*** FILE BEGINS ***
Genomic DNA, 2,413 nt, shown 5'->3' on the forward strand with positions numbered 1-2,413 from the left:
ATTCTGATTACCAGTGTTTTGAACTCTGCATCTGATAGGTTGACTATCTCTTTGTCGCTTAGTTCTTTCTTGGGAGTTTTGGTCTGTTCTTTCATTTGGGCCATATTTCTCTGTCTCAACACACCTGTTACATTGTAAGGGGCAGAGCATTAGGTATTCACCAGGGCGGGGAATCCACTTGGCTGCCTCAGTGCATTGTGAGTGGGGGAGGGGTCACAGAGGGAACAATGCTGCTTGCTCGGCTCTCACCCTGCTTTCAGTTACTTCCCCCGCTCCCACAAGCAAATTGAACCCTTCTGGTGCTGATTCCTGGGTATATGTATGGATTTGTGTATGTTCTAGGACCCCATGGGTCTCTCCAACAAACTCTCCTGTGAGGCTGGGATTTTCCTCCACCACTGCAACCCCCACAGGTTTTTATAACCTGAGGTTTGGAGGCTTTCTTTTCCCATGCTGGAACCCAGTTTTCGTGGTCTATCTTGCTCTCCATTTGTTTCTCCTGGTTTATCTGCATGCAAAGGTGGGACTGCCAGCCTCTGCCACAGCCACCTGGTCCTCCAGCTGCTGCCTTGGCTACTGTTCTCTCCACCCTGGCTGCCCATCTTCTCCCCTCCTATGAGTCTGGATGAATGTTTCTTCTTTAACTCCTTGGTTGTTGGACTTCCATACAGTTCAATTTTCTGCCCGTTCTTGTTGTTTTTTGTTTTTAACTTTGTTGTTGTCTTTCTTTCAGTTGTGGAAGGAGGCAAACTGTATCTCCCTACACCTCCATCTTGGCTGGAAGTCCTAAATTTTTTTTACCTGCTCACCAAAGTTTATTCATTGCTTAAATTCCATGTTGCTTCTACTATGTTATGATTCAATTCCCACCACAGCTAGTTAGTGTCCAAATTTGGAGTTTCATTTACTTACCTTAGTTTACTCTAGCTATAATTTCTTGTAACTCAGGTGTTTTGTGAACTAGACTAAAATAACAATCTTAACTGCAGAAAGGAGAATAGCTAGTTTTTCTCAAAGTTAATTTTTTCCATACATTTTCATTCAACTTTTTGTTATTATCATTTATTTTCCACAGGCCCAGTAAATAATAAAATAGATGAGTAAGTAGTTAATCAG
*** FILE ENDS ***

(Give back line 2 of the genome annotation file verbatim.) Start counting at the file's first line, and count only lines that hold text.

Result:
ATTCTGATTACCAGTGTTTTGAACTCTGCATCTGATAGGTTGACTATCTCTTTGTCGCTTAGTTCTTTCTTGGGAGTTTTGGTCTGTTCTTTCATTTGGGCCATATTTCTCTGTCTCAACACACCTGTTACATTGTAAGGGGCAGAGCATTAGGTATTCACCAGGGCGGGGAATCCACTTGGCTGCCTCAGTGCATTGTGAGTGGGGGAGGGGTCACAGAGGGAACAATGCTGCTTGCTCGGCTCTCACCCTGCTTTCAGTTACTTCCCCCGCTCCCACAAGCAAATTGAACCCTTCTGGTGCTGATTCCTGGGTATATGTATGGATTTGTGTATGTTCTAGGACCCCATGGGTCTCTCCAACAAACTCTCCTGTGAGGCTGGGATTTTCCTCCACCACTGCAACCCCCACAGGTTTTTATAACCTGAGGTTTGGAGGCTTTCTTTTCCCATGCTGGAACCCAGTTTTCGTGGTCTATCTTGCTCTCCATTTGTTTCTCCTGGTTTATCTGCATGCAAAGGTGGGACTGCCAGCCTCTGCCACAGCCACCTGGTCCTCCAGCTGCTGCCTTGGCTACTGTTCTCTCCACCCTGGCTGCCCATCTTCTCCCCTCCTATGAGTCTGGATGAATGTTTCTTCTTTAACTCCTTGGTTGTTGGACTTCCATACAGTTCAATTTTCTGCCCGTTCTTGTTGTTTTTTGTTTTTAACTTTGTTGTTGTCTTTCTTTCAGTTGTGGAAGGAGGCAAACTGTATCTCCCTACACCTCCATCTTGGCTGGAAGTCCTAAATTTTTTTTACCTGCTCACCAAAGTTTATTCATTGCTTAAATTCCATGTTGCTTCTACTATGTTATGATTCAATTCCCACCACAGCTAGTTAGTGTCCAAATTTGGAGTTTCATTTACTTACCTTAGTTTACTCTAGCTATAATTTCTTGTAACTCAGGTGTTTTGTGAACTAGACTAAAATAACAATCTTAACTGCAGAAAGGAGAATAGCTAGTTTTTCTCAAAGTTAATTTTTTCCATACATTTTCATTCAACTTTTTGTTATTATCATTTATTTTCCACAGGCCCAGTAAATAATAAAATAGATGAGTAAGTAGTTAATCAG